Fortunately, the trail is relatively free of any technical challenges. There are no cliff bands, you won't have to use your hands at all, and you definitely won't need a rope to reach the summit!

Want to go further? You can hike an additional 3 km along the ridge to reach the South Summit (total distance of 15 km round trip.) Personally, the North Summit was plenty for us when we did the hike.

Crossing the Elbow River (which is quite low in fall)

Read more here:

Read: First Summits: Forget Me Not Ridge, Kananaskis 

Here's the Forgetmenot Ridge Route on All Trails (which goes beyond the north summit)


Hiking along the top of Forgetmenot Ridge 

Hiking Powderface Ridge


This official trailhead for this ridge starts at the end of highway 66 where the pavement ends (right before you drive into the Little Elbow Campground.) From this parking area it's a steep 600 metre climb (10 km round trip distance.)

For an easier outing, we always do a traverse via Three Trail Pass allowing us to gain only 400 metres of height, hiking across the ridge, and descending the official trail in a complete distance of 7 km.

The ridge walk is easy and very beautiful along Powderface Ridge

I love this hike because it's never very steep if you start from Three Trail Pass and there are no technical challenges.

Start and end from Three Trail Pass for the easiest hike (6 km round trip.)

Main Summit of Powderface Ridge


Below are the trail resources for this one:

This is the route for the official trail from Highway 66 on All Trails  (the distance assumes you are both ascending and descending this way.)

This is the route from Three Trail Pass on All Trails (the distance assumes you are returning the same way and the route goes beyond the main summit to the East summit.)

Put the two routes together to create your traverse from Powderface Trail to Highway 66. (note you'll need two vehicles.) If you don't have a second vehicle, I recommend starting and ending from Three Trail Pass because it's a steep slog from Highway 66.

This is the description from the Alberta Parks website (where there is a good map showing both trailheads.)


All kids love this big boulder that you'll pass by on your descent down to highway 66


Biking the Big Elbow Trail 


If you like mountain biking, you can bike a section of the Little Elbow Trail or the Big Elbow Trail, both wide gravel roads that start from the Little Elbow Campground.

We personally like biking on the Big Elbow Trail until we reach a beautiful viewpoint along the river. It's 8 km one way to the Big Elbow Campground but we've only biked the first 5 km for an easy round trip distance of 10 km.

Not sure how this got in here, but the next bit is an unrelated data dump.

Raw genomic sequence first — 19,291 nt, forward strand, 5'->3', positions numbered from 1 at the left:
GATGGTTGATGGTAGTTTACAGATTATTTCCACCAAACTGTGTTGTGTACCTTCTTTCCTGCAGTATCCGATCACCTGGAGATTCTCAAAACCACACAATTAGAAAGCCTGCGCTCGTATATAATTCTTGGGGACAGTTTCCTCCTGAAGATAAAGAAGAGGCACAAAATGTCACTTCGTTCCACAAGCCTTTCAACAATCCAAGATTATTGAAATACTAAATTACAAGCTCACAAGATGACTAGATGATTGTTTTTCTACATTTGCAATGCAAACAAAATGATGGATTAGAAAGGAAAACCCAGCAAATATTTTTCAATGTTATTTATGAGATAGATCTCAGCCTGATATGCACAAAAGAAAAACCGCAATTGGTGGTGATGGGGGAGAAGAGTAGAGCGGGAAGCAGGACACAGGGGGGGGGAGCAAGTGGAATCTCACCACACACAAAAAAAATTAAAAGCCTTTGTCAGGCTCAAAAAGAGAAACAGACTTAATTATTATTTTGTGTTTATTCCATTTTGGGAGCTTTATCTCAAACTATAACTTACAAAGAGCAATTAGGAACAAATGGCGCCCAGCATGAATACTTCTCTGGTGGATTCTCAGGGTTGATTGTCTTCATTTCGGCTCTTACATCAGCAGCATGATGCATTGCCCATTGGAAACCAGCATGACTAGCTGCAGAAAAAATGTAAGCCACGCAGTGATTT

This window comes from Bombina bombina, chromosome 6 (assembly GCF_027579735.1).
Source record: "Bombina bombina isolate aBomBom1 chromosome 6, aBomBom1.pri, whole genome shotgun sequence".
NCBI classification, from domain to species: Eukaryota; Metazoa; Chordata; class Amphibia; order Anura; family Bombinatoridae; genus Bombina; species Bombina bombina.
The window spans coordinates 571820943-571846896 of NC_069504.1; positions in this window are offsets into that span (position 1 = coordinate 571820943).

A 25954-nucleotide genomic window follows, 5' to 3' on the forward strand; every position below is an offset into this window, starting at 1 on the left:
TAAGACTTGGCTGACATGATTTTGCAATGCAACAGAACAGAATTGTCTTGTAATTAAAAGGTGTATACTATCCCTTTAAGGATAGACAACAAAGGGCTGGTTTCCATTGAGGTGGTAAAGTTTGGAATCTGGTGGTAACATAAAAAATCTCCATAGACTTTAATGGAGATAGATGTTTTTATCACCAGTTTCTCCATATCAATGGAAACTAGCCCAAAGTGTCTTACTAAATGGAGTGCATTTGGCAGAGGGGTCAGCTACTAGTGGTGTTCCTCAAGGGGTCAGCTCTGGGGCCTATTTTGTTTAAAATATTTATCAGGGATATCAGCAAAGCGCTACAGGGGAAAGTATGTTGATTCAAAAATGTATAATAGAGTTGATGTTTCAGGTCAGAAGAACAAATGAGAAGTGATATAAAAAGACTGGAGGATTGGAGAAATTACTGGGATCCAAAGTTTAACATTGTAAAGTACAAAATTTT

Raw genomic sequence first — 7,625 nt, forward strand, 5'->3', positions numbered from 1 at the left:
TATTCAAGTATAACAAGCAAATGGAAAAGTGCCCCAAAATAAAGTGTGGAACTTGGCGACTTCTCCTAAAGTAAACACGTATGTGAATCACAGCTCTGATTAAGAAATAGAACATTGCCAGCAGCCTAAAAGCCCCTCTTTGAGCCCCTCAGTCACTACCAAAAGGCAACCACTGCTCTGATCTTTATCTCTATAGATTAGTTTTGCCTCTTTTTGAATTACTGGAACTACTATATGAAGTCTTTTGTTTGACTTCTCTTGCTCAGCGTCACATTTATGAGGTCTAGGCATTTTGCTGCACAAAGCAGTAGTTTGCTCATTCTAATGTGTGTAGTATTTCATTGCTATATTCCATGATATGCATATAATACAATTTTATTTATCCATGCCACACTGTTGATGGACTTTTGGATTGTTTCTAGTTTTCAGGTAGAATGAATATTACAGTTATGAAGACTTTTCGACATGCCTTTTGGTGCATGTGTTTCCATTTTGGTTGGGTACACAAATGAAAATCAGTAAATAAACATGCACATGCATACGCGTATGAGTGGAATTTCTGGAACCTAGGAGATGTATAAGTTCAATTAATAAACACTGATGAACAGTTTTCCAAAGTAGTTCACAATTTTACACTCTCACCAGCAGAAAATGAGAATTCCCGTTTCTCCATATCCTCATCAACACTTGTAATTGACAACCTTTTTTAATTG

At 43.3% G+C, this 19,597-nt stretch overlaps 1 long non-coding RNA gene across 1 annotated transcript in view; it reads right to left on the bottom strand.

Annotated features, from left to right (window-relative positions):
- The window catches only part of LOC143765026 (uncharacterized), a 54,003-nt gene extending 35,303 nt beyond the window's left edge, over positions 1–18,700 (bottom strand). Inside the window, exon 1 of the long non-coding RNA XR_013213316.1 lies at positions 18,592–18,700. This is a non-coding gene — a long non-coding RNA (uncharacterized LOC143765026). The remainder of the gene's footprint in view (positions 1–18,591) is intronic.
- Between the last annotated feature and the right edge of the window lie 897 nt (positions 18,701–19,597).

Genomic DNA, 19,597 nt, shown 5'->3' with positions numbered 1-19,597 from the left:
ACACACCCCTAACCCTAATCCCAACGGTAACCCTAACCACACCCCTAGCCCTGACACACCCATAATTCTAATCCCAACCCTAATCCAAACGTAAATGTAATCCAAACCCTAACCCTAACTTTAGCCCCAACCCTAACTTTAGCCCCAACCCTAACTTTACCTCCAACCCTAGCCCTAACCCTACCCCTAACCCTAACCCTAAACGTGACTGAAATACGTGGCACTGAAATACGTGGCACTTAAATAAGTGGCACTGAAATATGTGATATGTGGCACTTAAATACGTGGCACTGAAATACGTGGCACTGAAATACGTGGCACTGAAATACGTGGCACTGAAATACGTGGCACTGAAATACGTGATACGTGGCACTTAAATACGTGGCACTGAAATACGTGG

Biking on the Big Elbow Trail from the Little Elbow Campground

We've also done this as an easy chariot hike and it was one of my favourite trips we did when my son was a toddler.

See the Big Elbow Trail on Trail Forks

Chariot hiking along the Big Elbow Trail in the early days 

Other Adventures near the Little Elbow Campground


We still have many trails that we haven't explored as a family. Below are a couple that you can check out if you want more suggestions for adventure from the Little Elbow Campground:

Ford Knoll Loop hike - 5.3 km loop with 200 metres of height gain. Starts from Forgetmenot Pond. This is a great option with little kids who aren't big enough for Nihahi Ridge.

Nihahi Creek Canyon bike and hike - Bike the Little Elbow Trail until you reach Nihahi Creek. Hike up the creek to the canyon for a fun adventure. All Trails says it is 16 km return but you can turn around before reaching the end of the canyon.

Forgetmenot Pond is a beautiful picnic area for a day trip

Picnic, paddling, and fishing at Forgetmenot Pond - This beautiful day use area has picnic tables, fire pits, easy trails for walking around with young children, and a small pond for fishing. You can also bring the stand up paddleboards or sit on top kayaks for the kids.

There's also a fun area to play at under the suspension bridge where there is a rocky beach area.

Beach below the suspension bridge in the Little Elbow Campground